Song of Solomon
Rabbi Akiva, one of the greatest sages of the Talmud, said, “All the songs of Scripture are holy, but the Song of Songs is holy of holies”. What is it about this song that raises it to so lofty a plane? The question is especially perplexing if Song is taken literally, for it appears to be a song of uncommon passion; it seems out of place among Scripture’s books of prophecy and sacred spirit. Moreover, although some of the sages wondered whether Ecclesiastes should be included in Scripture, there was never a question about Song.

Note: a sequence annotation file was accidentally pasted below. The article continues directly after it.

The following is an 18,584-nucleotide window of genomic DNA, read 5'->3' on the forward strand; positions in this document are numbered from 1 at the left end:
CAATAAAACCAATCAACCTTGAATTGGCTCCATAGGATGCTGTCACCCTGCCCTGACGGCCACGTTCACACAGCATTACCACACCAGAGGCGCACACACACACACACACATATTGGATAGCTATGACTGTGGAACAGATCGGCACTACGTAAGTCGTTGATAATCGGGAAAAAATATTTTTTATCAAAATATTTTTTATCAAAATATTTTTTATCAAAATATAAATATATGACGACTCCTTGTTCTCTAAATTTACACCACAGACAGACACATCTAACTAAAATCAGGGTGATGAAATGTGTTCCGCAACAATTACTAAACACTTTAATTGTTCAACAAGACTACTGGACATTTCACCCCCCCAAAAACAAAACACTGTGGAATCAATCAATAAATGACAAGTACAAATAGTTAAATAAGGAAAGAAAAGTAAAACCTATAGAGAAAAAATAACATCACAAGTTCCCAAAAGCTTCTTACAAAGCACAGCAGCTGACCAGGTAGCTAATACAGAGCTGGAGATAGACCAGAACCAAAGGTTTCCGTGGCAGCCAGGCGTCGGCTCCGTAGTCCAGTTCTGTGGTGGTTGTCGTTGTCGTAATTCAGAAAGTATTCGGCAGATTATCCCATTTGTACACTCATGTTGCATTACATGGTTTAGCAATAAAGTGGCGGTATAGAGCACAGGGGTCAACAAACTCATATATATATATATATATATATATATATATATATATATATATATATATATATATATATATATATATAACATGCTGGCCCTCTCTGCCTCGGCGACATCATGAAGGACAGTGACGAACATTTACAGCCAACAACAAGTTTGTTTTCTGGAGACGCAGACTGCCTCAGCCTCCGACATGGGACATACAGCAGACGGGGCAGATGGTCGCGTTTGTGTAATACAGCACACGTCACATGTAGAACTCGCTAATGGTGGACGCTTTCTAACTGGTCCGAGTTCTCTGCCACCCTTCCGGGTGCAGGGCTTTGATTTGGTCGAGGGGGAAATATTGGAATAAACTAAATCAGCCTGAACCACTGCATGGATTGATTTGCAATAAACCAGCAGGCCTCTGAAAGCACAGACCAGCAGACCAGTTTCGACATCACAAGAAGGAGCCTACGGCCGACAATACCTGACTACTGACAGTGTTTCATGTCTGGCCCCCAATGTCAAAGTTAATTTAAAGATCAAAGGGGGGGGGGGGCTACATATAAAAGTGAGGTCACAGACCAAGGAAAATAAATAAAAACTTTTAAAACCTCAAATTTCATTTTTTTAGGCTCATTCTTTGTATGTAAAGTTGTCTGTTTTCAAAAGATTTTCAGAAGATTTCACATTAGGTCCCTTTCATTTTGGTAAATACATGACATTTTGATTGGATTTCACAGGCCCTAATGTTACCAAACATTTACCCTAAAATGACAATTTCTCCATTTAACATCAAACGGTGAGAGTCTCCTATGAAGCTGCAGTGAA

To both the sages of the Talmud and the classic commentators, it was clear that Song is an allegory, a duet of longing between God and Israel, even though neither are mentioned directly. That is why it is read publicly during Passover, the time when Israel became God’s people. Its verses are so saturated with meaning that every commentator finds new themes in its beautiful and cryptic words. All agree, however, that the truth of the Song is to be found only in its allegory.
Song of Solomon is also referred to as Song of Songs and simply Song. King Solomon is referred to in the book. Some believe he is used as part of the allegory, while others attribute the authorship of the book to him.
|Introduction||Chapter One||Chapter Two||Chapter Three|
|Chapter Four||Chapter Five||Chapter Six||Chapter Seven|
There is a mind map of the structure of the Song of Solomon that may prove useful for study.